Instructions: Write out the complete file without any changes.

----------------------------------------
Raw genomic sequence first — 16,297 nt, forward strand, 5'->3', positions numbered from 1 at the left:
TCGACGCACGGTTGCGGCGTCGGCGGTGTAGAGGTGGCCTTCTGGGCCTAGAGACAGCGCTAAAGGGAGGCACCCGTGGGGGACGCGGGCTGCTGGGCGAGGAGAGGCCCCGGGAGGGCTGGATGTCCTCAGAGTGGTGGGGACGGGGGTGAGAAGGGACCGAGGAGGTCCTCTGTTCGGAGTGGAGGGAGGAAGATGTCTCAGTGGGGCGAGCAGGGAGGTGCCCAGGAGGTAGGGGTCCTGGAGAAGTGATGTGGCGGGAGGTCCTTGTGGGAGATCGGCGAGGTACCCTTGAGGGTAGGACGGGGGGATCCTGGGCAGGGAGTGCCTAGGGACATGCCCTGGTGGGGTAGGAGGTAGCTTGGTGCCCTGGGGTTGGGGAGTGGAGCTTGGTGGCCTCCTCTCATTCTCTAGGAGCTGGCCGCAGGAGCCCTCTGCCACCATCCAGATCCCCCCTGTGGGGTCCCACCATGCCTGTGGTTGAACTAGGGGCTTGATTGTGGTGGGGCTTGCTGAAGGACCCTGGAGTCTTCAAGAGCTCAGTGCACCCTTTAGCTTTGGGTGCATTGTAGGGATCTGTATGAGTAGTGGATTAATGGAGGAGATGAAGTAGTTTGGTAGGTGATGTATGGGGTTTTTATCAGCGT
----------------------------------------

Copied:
Raw genomic sequence first — 16,297 nt, forward strand, 5'->3', positions numbered from 1 at the left:
TCGACGCACGGTTGCGGCGTCGGCGGTGTAGAGGTGGCCTTCTGGGCCTAGAGACAGCGCTAAAGGGAGGCACCCGTGGGGGACGCGGGCTGCTGGGCGAGGAGAGGCCCCGGGAGGGCTGGATGTCCTCAGAGTGGTGGGGACGGGGGTGAGAAGGGACCGAGGAGGTCCTCTGTTCGGAGTGGAGGGAGGAAGATGTCTCAGTGGGGCGAGCAGGGAGGTGCCCAGGAGGTAGGGGTCCTGGAGAAGTGATGTGGCGGGAGGTCCTTGTGGGAGATCGGCGAGGTACCCTTGAGGGTAGGACGGGGGGATCCTGGGCAGGGAGTGCCTAGGGACATGCCCTGGTGGGGTAGGAGGTAGCTTGGTGCCCTGGGGTTGGGGAGTGGAGCTTGGTGGCCTCCTCTCATTCTCTAGGAGCTGGCCGCAGGAGCCCTCTGCCACCATCCAGATCCCCCCTGTGGGGTCCCACCATGCCTGTGGTTGAACTAGGGGCTTGATTGTGGTGGGGCTTGCTGAAGGACCCTGGAGTCTTCAAGAGCTCAGTGCACCCTTTAGCTTTGGGTGCATTGTAGGGATCTGTATGAGTAGTGGATTAATGGAGGAGATGAAGTAGTTTGGTAGGTGATGTATGGGGTTTTTATCAGCGT